Tell us about your role at Dallas Theological Seminary.
I've been there full time about 10 years now. That's been a wild and crazy journey, something I never, ever expected. When I got my doctorate, I didn't ever think I would do this.
I teach, but I am a practitioner. I teach how-to courses: how to create ministries that are transformational, how to teach the Bible in Sunday school context, how to use resources that are not just lecture, that engage particularly younger audiences with a variety of methods. I teach "Women Teaching Women," which is a preaching course for women. In other words, how you prepare to teach the Scriptures. Pull truth out of Scripture and connect that with what women need to hear for the word to really transform them. And then I teach courses in adult ministry. It's a variety but all pretty practical.
What did you do before you taught seminary students?
I was living in Dallas, had a couple kids, and somebody said one day, "There's a good seminary down the way." I was teaching Bible at the time, so I knew I could be a better Bible teacher. So I went to seminary in the 80s and was one of the first women there. I never dreamed that I would ever be–oh my goodness–teaching there.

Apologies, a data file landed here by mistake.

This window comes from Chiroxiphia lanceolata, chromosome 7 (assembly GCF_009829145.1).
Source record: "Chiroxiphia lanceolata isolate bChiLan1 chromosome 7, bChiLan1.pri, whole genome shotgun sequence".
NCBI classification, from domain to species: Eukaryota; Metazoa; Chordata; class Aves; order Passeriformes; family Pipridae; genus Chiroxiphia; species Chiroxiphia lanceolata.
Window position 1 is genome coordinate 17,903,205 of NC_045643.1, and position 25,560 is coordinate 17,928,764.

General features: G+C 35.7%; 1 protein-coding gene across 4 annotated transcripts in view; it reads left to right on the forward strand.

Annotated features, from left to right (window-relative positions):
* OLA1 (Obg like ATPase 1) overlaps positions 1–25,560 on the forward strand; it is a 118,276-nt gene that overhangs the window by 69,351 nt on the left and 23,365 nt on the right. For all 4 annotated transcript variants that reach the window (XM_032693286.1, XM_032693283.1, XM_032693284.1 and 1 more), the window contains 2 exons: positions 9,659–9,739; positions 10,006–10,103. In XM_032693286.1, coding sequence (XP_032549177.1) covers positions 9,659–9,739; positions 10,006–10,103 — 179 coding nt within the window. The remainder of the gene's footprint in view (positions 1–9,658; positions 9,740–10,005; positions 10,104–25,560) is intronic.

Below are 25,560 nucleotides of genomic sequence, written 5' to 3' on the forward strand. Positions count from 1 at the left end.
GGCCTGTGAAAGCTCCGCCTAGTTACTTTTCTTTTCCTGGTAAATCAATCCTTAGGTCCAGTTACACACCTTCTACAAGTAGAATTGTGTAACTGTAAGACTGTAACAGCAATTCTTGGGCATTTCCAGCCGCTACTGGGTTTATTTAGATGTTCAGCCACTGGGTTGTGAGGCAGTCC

I spent about 30 years in the trenches, as a minister. I was a pastor to women in a large church. My heart has always been working with women. I didn't grow up in a Christian home; I came to Christ in my mid-twenties, through women's Bible study. I was an absolute wreck, a mess, and women came alongside and mentored me for about 15 years. I know the power of women in other women's lives. I think you're naturally drawn to what you see can really make so much difference. I wanted to give that gift to others.
What are the most important things you want to accomplish in helping prepare women and men for ministry?
First of all, I want to help them understand the grace of God and to be healthy spiritually, emotionally, really walk tight with Jesus, get what it means to be dependent on the Lord. That you do ministry with Jesus. There's nothing more important than that. Then I want to give them tools to help them create ministries that really change people's lives. Learning is so much more than just getting information in your head and vomiting out a bunch of facts. It's changing your life so you can then lead well to change other people.
What do women in seminary most need to know about church ministry?